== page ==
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One entrepreneur's exit strategy can be another's profitable investment. Statistics show that businesses are generally resold within five years. Some entrepreneurs buy franchises with the intention of building them up to their peak in order to flip them for a quick return. Others choose to sell on retirement, for health reasons or due to family changes.
Resale is among the healthiest revenue generators in the retail segment, but there are both cunning and ineffective ways to choose established franchises. Some have proven their mettle through decades of successful trade, whilst others begin to fail purely because they need new blood to enliven them.
Resales are becoming more popular in the franchise world, since they offer a mature foundation and a prepared market share. They are often indicative of a more vibrant market, but in rare cases, they indicate a failed brand and business model. Resale is not the ideal option for every entrepreneur. Different skills are required to improve the profitability of an existing franchise.
The research required of a typical new franchise buyer has a wider base than that required of a resale investor. In the latter case, the entrepreneur needs to investigate the actual franchise as it functions in its location without neglecting assessment of the franchiser's business model and support infrastructure.
Making sense of a franchise's profits or losses demands a thorough understanding of the elements that bring failure or success. A botched business may not be evidence of a poor franchise model. Some franchises move rapidly from failure to success with the support of a franchisee with a talent for producing revenue.
Three years' worth of financial statements should be assessed to establish the concrete facts of returns and sales. Examinations of monetary history create a background image that helps the franchisee to make an informed decision. These figures may provide a forecast for how the franchise will perform in the future. However, financial statements need to be contextualized in terms of the management style of the seller and the fluctuating market conditions relevant to the franchise.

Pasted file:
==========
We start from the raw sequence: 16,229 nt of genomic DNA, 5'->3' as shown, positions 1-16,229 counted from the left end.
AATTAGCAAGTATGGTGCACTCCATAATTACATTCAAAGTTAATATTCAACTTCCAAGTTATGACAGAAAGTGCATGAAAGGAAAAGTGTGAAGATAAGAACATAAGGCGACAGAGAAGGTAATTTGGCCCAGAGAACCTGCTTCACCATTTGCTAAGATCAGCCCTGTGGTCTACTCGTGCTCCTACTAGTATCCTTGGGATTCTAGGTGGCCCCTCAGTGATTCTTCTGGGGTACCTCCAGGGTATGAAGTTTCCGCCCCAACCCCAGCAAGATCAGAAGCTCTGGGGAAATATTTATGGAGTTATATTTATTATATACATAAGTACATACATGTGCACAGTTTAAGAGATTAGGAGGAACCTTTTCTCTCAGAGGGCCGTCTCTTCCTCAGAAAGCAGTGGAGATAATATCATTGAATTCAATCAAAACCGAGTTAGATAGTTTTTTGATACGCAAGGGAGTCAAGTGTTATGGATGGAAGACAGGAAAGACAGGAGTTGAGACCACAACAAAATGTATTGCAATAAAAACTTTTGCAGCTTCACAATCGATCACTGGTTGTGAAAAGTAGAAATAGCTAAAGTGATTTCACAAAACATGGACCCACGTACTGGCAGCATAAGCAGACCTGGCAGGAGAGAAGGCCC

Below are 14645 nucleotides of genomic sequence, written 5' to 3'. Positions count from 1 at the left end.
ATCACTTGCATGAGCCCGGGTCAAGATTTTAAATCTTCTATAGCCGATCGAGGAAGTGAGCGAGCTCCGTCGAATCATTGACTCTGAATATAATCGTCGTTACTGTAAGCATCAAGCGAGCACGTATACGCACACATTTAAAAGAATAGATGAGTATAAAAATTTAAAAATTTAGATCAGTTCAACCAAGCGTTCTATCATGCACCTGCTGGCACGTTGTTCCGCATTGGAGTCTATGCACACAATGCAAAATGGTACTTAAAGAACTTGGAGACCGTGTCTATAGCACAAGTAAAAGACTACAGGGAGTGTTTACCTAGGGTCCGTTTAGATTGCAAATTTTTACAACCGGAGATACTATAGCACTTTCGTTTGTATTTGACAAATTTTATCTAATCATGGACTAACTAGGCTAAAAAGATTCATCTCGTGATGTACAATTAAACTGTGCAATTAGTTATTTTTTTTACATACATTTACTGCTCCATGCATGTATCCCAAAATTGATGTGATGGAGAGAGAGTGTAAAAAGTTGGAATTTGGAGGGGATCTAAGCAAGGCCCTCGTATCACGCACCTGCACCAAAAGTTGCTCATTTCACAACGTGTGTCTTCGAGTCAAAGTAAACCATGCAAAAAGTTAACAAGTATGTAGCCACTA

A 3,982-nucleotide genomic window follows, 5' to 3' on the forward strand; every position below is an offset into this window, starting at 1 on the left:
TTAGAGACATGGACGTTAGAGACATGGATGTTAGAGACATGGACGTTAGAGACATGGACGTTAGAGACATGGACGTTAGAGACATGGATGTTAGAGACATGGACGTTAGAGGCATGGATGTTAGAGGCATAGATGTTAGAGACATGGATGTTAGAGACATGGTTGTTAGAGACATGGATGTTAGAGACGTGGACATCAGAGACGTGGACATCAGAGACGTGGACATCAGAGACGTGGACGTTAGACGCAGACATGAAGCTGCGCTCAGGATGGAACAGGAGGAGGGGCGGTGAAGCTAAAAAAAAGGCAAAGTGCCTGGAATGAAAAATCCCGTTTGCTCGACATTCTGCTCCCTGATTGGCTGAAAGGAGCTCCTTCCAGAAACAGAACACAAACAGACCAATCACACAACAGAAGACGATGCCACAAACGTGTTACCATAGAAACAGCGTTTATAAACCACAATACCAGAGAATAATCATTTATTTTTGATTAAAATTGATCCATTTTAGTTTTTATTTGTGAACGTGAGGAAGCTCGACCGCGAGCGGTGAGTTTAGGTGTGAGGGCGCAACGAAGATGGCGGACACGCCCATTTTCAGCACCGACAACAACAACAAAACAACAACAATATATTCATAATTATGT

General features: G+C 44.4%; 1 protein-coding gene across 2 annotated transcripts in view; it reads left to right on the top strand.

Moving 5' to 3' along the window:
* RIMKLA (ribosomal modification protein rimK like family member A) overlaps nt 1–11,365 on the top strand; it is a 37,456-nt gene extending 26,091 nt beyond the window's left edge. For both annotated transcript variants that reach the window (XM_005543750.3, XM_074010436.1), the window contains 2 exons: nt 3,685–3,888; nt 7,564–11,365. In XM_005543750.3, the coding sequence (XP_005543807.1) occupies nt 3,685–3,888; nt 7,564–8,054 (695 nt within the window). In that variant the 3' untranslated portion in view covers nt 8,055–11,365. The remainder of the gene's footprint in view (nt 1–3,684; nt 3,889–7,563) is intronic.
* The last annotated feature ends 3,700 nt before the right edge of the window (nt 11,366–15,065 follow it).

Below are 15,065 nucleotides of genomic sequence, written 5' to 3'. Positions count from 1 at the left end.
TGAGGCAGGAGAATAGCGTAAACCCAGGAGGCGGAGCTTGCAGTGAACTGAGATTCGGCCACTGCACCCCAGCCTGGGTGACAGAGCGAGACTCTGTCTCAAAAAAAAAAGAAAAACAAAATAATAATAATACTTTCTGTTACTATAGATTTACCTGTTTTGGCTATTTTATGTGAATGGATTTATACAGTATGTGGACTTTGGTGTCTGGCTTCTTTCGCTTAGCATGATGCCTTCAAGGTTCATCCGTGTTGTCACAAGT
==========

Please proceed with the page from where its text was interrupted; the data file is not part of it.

Fortunate resale investors will be buying a solid market share with a pre-existing loyal client base. The core goal of building an existing franchise lies in the classic 80/20 rule that states that most profits are generated from a small percentage of your customer base. By expanding the 20% representing repeat clients, an established resale franchise can be grown substantially.
Resale franchises offer a true turnkey operation. Store location, equipment and staffing are already established, offering the investor a business that is instantly ready for trade. At times, personal and financial reasons for selling offer new franchisees a more flexible purchase price. The initial start up costs are shrunk down to a tolerable size, as initial investments have already been made. The established unit may bring the need to renovate and repair old equipment.
Similarly, any damage a poor franchisee may have done to the brand through word of mouth advertising and de-motivated staff may need to be mended. A precise monetary amount entailing such repairs and third party claims should be arrived at. In most cases resale franchises are sold voluntarily. Instant cash flow and natural turnover offer structured systems that an entrepreneur with new energy can resurrect.
Hopefully this helps give you an overview of what is involved in purchasing a resale franchise. Its clear there are positives and negatives to this approach. In the end, it comes down to what you are comfortable with. Ask yourself, is a resale business a challenge you are excited to tackle?